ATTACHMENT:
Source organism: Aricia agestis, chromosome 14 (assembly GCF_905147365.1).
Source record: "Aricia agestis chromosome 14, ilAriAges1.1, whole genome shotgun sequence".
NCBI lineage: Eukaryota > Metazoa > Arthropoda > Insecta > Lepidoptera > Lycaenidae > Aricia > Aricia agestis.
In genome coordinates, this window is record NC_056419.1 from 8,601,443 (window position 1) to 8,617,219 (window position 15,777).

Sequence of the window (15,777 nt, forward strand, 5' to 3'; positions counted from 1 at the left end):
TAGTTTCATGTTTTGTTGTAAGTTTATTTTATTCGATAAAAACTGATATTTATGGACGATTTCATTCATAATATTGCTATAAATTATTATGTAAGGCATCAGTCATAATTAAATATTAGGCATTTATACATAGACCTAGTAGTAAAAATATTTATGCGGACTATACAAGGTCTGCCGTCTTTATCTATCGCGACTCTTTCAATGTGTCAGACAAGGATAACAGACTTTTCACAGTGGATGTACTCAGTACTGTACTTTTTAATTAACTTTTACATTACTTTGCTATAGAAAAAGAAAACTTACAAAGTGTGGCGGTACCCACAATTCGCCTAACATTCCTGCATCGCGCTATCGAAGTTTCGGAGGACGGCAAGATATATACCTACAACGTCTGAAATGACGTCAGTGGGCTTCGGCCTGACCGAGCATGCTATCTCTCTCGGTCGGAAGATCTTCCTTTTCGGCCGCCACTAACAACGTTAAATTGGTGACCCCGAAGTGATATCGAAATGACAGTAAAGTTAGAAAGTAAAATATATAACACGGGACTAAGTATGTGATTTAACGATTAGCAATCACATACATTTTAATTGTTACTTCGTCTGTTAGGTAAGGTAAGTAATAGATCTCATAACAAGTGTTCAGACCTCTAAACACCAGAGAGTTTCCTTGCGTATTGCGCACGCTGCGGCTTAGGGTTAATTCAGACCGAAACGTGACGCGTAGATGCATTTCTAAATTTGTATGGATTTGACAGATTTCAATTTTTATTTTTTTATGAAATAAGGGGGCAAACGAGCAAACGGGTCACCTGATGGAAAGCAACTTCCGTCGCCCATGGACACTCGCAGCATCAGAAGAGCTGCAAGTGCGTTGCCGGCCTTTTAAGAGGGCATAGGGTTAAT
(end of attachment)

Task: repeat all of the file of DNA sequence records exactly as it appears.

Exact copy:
Source organism: Aricia agestis, chromosome 14 (assembly GCF_905147365.1).
Source record: "Aricia agestis chromosome 14, ilAriAges1.1, whole genome shotgun sequence".
NCBI lineage: Eukaryota > Metazoa > Arthropoda > Insecta > Lepidoptera > Lycaenidae > Aricia > Aricia agestis.
In genome coordinates, this window is record NC_056419.1 from 8,601,443 (window position 1) to 8,617,219 (window position 15,777).

Sequence of the window (15,777 nt, forward strand, 5' to 3'; positions counted from 1 at the left end):
TAGTTTCATGTTTTGTTGTAAGTTTATTTTATTCGATAAAAACTGATATTTATGGACGATTTCATTCATAATATTGCTATAAATTATTATGTAAGGCATCAGTCATAATTAAATATTAGGCATTTATACATAGACCTAGTAGTAAAAATATTTATGCGGACTATACAAGGTCTGCCGTCTTTATCTATCGCGACTCTTTCAATGTGTCAGACAAGGATAACAGACTTTTCACAGTGGATGTACTCAGTACTGTACTTTTTAATTAACTTTTACATTACTTTGCTATAGAAAAAGAAAACTTACAAAGTGTGGCGGTACCCACAATTCGCCTAACATTCCTGCATCGCGCTATCGAAGTTTCGGAGGACGGCAAGATATATACCTACAACGTCTGAAATGACGTCAGTGGGCTTCGGCCTGACCGAGCATGCTATCTCTCTCGGTCGGAAGATCTTCCTTTTCGGCCGCCACTAACAACGTTAAATTGGTGACCCCGAAGTGATATCGAAATGACAGTAAAGTTAGAAAGTAAAATATATAACACGGGACTAAGTATGTGATTTAACGATTAGCAATCACATACATTTTAATTGTTACTTCGTCTGTTAGGTAAGGTAAGTAATAGATCTCATAACAAGTGTTCAGACCTCTAAACACCAGAGAGTTTCCTTGCGTATTGCGCACGCTGCGGCTTAGGGTTAATTCAGACCGAAACGTGACGCGTAGATGCATTTCTAAATTTGTATGGATTTGACAGATTTCAATTTTTATTTTTTTATGAAATAAGGGGGCAAACGAGCAAACGGGTCACCTGATGGAAAGCAACTTCCGTCGCCCATGGACACTCGCAGCATCAGAAGAGCTGCAAGTGCGTTGCCGGCCTTTTAAGAGGGCATAGGGTTAAT